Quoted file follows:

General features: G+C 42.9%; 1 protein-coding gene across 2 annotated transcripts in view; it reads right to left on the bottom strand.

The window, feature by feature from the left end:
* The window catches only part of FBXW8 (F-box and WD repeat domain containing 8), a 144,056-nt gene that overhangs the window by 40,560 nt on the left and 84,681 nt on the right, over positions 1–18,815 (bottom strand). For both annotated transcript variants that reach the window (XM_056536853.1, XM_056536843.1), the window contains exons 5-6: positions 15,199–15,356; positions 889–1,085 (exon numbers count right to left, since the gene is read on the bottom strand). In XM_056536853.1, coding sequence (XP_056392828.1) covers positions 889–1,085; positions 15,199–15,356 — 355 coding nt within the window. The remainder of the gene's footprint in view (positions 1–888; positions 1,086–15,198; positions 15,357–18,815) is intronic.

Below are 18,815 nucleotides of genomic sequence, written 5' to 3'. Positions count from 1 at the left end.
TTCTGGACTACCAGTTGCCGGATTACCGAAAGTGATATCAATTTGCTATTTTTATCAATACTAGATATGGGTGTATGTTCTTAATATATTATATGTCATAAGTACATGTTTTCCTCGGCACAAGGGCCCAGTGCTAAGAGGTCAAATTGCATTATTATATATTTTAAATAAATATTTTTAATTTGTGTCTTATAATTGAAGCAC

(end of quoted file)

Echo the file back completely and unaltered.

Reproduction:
General features: G+C 42.9%; 1 protein-coding gene across 2 annotated transcripts in view; it reads right to left on the bottom strand.

The window, feature by feature from the left end:
* The window catches only part of FBXW8 (F-box and WD repeat domain containing 8), a 144,056-nt gene that overhangs the window by 40,560 nt on the left and 84,681 nt on the right, over positions 1–18,815 (bottom strand). For both annotated transcript variants that reach the window (XM_056536853.1, XM_056536843.1), the window contains exons 5-6: positions 15,199–15,356; positions 889–1,085 (exon numbers count right to left, since the gene is read on the bottom strand). In XM_056536853.1, coding sequence (XP_056392828.1) covers positions 889–1,085; positions 15,199–15,356 — 355 coding nt within the window. The remainder of the gene's footprint in view (positions 1–888; positions 1,086–15,198; positions 15,357–18,815) is intronic.

Below are 18,815 nucleotides of genomic sequence, written 5' to 3'. Positions count from 1 at the left end.
TTCTGGACTACCAGTTGCCGGATTACCGAAAGTGATATCAATTTGCTATTTTTATCAATACTAGATATGGGTGTATGTTCTTAATATATTATATGTCATAAGTACATGTTTTCCTCGGCACAAGGGCCCAGTGCTAAGAGGTCAAATTGCATTATTATATATTTTAAATAAATATTTTTAATTTGTGTCTTATAATTGAAGCAC